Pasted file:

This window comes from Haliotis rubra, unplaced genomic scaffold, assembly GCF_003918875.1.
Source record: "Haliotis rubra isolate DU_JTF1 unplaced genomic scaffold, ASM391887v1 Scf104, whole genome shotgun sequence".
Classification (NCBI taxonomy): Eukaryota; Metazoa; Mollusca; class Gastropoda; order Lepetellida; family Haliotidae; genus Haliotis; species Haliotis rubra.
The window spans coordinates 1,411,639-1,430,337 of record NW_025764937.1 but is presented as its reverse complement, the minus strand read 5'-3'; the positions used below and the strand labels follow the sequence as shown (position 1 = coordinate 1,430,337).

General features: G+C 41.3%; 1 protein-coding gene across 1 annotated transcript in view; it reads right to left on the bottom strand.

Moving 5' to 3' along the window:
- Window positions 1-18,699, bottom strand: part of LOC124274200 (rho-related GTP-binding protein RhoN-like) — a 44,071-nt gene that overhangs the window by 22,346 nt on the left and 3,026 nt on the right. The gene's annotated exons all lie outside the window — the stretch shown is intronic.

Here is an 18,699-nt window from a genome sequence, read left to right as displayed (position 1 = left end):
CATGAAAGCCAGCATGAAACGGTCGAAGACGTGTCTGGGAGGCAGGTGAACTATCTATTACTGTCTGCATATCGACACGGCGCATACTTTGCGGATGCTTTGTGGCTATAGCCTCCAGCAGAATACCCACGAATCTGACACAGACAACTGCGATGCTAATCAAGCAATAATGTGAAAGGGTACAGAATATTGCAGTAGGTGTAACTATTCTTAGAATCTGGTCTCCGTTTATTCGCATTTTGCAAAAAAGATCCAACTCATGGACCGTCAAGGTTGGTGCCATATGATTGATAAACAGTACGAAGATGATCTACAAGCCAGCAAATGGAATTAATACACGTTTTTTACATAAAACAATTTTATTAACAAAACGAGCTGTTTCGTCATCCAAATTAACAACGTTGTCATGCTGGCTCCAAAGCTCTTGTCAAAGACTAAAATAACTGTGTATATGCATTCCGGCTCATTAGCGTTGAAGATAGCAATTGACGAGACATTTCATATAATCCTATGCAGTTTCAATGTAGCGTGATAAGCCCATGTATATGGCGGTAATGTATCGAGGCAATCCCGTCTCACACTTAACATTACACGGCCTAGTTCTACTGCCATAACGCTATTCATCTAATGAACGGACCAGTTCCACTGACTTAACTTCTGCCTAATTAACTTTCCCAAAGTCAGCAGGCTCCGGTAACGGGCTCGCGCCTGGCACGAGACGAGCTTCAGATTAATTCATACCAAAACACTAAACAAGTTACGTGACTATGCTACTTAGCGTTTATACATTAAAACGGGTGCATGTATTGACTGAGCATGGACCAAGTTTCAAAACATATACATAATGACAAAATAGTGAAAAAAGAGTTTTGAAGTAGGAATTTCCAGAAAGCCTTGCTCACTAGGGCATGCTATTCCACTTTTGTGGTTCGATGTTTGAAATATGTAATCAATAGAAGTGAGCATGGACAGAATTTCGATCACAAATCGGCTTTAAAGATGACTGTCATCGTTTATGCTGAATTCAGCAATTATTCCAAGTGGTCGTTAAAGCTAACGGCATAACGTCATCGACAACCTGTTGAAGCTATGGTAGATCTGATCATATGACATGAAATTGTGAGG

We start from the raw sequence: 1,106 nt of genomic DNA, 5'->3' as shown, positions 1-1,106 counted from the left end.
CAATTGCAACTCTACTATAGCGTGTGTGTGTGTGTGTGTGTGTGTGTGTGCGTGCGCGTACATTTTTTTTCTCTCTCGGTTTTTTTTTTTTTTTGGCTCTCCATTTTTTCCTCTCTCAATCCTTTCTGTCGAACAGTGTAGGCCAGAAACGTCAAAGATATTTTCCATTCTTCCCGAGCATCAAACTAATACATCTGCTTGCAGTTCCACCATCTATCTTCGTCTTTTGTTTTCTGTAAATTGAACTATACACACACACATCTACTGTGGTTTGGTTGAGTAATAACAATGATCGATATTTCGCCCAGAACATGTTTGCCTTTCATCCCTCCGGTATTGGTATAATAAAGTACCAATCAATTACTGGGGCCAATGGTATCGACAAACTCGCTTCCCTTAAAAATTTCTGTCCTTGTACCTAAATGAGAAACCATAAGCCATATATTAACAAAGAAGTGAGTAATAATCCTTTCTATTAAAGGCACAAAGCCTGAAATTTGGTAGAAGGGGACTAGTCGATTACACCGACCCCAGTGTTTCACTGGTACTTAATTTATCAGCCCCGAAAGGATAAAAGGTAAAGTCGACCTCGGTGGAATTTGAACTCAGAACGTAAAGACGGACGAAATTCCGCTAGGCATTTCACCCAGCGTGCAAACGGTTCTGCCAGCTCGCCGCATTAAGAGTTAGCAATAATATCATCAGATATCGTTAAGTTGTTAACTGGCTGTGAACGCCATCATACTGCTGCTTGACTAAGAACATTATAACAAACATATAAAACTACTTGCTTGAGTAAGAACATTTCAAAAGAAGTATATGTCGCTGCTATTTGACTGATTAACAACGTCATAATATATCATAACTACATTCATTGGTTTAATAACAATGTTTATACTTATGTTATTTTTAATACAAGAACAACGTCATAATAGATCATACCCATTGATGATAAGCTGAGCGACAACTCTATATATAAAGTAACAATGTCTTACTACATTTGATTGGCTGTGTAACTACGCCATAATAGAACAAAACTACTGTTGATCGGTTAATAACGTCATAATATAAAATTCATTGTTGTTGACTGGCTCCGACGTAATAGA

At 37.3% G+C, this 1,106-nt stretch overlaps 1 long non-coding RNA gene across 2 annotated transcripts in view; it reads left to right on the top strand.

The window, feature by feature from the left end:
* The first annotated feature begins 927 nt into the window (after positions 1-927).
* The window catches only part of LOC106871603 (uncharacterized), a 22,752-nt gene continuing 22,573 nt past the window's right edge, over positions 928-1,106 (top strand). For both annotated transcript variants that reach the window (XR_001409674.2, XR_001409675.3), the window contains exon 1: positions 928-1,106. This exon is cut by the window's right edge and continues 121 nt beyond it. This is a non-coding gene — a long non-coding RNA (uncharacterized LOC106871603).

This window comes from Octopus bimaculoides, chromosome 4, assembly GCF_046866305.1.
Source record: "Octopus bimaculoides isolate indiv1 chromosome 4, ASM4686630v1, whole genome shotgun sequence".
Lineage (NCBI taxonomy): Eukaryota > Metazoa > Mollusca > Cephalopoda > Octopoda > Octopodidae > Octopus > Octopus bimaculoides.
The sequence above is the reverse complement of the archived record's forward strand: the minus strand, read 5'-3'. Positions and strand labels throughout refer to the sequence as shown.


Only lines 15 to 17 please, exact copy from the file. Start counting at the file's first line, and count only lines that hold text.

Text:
* The window catches only part of LOC106871603 (uncharacterized), a 22,752-nt gene continuing 22,573 nt past the window's right edge, over positions 928-1,106 (top strand). For both annotated transcript variants that reach the window (XR_001409674.2, XR_001409675.3), the window contains exon 1: positions 928-1,106. This exon is cut by the window's right edge and continues 121 nt beyond it. This is a non-coding gene — a long non-coding RNA (uncharacterized LOC106871603).

This window comes from Octopus bimaculoides, chromosome 4, assembly GCF_046866305.1.
Source record: "Octopus bimaculoides isolate indiv1 chromosome 4, ASM4686630v1, whole genome shotgun sequence".